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Group of Russian hackers attacks Americans in telework

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Group of Russian hackers attacks Americans in telework

A group of Russian hackers specializing in ransomware attacks (computer attack that takes control of the computer and usually requires a ransom) has a new target: Americans in telework. The case was revealed by the The New York Times, which adds that the self-styled group of Evil Corp., “Evil Company”, in Portuguese, the name is an allusion to the Mr. Robot series – is acting in retaliation following being accused in December by the U.S. government.

The U.S. Treasury Department said group members once worked for Russian intelligence. However, he is now trying to extort workers who, due to the pandemic, are working from home. The warning about the dangers of these hackers was initially given on Thursday by Symantec, a cybersecurity department of technology company Broadcom, and realizes that this group can infect a computer in “a way never seen before”.

By attacking a computer, these hackers even ask for ransoms of millions. To compel the user to pay retains access to all data. “Security companies have been accused of warning of danger that don’t happen after that ,but what we’ve seen in recent weeks is remarkable,” Eric Chien, technical director at Symantec, told the newspaper.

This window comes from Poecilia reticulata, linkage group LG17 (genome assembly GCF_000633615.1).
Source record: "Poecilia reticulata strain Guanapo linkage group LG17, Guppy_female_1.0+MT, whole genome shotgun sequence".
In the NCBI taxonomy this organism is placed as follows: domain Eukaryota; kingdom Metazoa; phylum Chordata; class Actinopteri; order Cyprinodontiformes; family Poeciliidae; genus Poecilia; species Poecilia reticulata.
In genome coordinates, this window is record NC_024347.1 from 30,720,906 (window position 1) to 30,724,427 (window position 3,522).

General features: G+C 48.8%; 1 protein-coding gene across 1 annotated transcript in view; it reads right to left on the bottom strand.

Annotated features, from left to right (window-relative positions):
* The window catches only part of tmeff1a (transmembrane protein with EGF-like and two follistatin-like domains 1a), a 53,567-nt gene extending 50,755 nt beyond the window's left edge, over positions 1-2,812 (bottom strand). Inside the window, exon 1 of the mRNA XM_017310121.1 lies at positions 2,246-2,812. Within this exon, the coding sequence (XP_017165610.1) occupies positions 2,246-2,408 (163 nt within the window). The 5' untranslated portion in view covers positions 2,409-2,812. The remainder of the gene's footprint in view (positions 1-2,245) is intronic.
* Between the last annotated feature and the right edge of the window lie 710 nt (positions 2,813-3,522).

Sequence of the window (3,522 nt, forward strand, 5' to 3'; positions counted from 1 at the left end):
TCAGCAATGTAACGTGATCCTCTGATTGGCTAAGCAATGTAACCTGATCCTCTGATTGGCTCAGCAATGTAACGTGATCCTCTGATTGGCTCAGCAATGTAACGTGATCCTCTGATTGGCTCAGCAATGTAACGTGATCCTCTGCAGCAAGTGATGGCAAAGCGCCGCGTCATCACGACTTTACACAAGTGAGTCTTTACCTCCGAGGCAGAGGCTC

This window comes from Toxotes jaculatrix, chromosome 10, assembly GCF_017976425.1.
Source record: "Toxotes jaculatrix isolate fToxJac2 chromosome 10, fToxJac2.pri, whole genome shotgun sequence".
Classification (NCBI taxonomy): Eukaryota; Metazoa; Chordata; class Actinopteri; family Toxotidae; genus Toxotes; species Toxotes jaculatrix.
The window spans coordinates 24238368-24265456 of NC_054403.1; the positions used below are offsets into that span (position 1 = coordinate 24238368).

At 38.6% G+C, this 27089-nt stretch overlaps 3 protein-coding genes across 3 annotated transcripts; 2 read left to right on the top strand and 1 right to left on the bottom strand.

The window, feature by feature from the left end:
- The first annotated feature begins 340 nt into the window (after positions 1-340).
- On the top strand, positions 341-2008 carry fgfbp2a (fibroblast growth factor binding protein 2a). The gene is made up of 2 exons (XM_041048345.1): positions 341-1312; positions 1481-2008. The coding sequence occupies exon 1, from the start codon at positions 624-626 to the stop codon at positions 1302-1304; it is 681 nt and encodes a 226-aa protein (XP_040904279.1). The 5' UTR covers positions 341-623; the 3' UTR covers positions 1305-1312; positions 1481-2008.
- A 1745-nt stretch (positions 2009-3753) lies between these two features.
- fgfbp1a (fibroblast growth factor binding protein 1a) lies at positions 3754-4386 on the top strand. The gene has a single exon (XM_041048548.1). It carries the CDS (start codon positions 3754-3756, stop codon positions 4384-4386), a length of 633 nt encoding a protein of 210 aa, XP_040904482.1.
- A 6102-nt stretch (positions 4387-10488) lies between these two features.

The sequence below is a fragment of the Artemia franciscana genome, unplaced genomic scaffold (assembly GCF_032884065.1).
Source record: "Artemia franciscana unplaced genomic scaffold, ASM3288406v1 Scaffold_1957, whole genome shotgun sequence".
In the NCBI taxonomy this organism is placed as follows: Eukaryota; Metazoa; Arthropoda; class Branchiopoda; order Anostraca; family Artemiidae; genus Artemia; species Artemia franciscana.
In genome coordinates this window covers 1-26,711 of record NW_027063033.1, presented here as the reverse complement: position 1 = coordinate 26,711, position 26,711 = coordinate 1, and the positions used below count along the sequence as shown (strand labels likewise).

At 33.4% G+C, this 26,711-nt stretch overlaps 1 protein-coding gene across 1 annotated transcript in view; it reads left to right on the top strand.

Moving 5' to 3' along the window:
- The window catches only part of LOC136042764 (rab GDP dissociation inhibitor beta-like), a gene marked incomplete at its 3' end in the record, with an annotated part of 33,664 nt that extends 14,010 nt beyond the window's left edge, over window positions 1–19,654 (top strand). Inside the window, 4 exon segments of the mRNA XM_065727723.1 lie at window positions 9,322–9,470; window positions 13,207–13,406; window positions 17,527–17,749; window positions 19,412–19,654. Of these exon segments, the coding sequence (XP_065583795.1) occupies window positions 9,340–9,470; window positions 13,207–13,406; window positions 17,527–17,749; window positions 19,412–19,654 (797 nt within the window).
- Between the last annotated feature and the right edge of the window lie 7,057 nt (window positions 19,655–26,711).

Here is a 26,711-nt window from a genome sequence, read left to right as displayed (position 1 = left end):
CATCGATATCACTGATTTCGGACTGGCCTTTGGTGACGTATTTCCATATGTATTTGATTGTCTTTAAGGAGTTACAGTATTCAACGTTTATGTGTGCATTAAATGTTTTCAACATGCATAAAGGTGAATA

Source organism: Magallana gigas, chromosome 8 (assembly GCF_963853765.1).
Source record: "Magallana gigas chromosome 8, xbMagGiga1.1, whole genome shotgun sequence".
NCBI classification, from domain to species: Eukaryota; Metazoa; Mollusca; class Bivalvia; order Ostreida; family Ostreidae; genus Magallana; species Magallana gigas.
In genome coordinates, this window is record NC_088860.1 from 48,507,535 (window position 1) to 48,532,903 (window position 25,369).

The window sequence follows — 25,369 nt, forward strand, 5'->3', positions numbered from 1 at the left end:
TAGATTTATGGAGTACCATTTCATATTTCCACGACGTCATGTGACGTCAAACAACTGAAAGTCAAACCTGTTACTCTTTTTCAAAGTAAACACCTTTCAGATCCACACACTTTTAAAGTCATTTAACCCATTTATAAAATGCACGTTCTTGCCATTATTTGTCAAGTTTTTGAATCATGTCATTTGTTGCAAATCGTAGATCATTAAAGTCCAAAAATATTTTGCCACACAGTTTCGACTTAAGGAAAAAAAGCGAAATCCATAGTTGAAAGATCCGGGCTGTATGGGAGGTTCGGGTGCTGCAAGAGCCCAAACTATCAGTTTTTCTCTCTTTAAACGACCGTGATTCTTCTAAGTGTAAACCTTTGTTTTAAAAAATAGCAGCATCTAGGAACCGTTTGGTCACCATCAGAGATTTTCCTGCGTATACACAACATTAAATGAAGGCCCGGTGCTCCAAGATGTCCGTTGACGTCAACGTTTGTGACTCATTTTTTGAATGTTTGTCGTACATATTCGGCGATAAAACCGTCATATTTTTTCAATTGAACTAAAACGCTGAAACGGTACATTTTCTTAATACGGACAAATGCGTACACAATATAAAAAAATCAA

The same cybersecurity official leaves yet another warning about the nefarious purposes this group may have: “It’s currently about making money, but the infrastructure they’re implementing can be used to eliminate a lot of data – not just in companies.” With this warning, Chien refers to possible attacks that the U.S. government fears could happen in November, when the country goes to vote to re-elect or elect a president.

As an example of this danger that could also affect U.S. utilities, the newspaper recalls a computer attack that occurred in late 2019 in Louisiana against state officials. A similar case happened again in Oregon as early as January of this year. In the latter, a group of hackers managed to attack public services that prevented voters from registering.

According to Symantec there are 31 companies identified that are on the list of Evil Corp. However, it is not known whether they were successful attacks or not (sometimes companies hide these situations for fear that it will affect their image). Symantec also said that this hacker can bypass the protections of some installed antivirus programs.

We have seen them increase their ransom demands in recent years by millions of dollars as they reach larger goals,” a Fox-IT investigator tells the newspaper.

In December, the U.S. Department of Justice said Evil Corp. was involved “in cybercrime on an almost unimaginable scale.” At the time, the Treasury Department issued sanctions on these hackers and created a prize of five million dollars (about 4.5 million euros) that will be awarded to anyone who gets information from the leader of this group.

These attacks do not attempt to enter a VPN (secure connection created by company (…) They only use (malware) to identify who the user works for (and try to attack the connection if it’s not protected,” symantec says.

As the same newspaper reports, the December indictment and the assigned sanctions identified Maksim V. Yakubets as one of the culprits. However, the Treasury Department claims that this alleged hacker may be protected by the Kremlin for having worked for the Russian government’s intelligence forces.


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